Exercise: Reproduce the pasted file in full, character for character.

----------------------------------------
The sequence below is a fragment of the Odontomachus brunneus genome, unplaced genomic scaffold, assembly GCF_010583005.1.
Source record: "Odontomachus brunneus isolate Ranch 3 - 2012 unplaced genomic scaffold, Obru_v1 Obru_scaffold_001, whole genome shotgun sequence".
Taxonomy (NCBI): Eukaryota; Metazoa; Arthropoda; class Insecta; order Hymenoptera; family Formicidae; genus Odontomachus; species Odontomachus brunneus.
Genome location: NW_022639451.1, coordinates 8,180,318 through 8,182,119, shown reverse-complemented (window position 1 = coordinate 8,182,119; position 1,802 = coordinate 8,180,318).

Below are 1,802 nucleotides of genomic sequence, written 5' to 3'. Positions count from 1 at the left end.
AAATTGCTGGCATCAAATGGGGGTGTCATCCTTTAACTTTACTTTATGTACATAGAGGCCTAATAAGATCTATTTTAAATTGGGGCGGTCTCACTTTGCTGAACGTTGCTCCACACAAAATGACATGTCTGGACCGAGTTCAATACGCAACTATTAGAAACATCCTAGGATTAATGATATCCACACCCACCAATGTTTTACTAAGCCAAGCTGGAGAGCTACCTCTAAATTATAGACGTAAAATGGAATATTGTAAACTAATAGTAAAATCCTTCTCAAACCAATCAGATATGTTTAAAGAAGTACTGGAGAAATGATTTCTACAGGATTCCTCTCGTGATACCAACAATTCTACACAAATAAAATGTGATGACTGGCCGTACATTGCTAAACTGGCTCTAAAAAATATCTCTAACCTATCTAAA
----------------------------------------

The sequence below is a fragment of the Odontomachus brunneus genome, unplaced genomic scaffold, assembly GCF_010583005.1.
Source record: "Odontomachus brunneus isolate Ranch 3 - 2012 unplaced genomic scaffold, Obru_v1 Obru_scaffold_001, whole genome shotgun sequence".
Taxonomy (NCBI): Eukaryota; Metazoa; Arthropoda; class Insecta; order Hymenoptera; family Formicidae; genus Odontomachus; species Odontomachus brunneus.
Genome location: NW_022639451.1, coordinates 8,180,318 through 8,182,119, shown reverse-complemented (window position 1 = coordinate 8,182,119; position 1,802 = coordinate 8,180,318).

Below are 1,802 nucleotides of genomic sequence, written 5' to 3'. Positions count from 1 at the left end.
AAATTGCTGGCATCAAATGGGGGTGTCATCCTTTAACTTTACTTTATGTACATAGAGGCCTAATAAGATCTATTTTAAATTGGGGCGGTCTCACTTTGCTGAACGTTGCTCCACACAAAATGACATGTCTGGACCGAGTTCAATACGCAACTATTAGAAACATCCTAGGATTAATGATATCCACACCCACCAATGTTTTACTAAGCCAAGCTGGAGAGCTACCTCTAAATTATAGACGTAAAATGGAATATTGTAAACTAATAGTAAAATCCTTCTCAAACCAATCAGATATGTTTAAAGAAGTACTGGAGAAATGATTTCTACAGGATTCCTCTCGTGATACCAACAATTCTACACAAATAAAATGTGATGACTGGCCGTACATTGCTAAACTGGCTCTAAAAAATATCTCTAACCTATCTAAA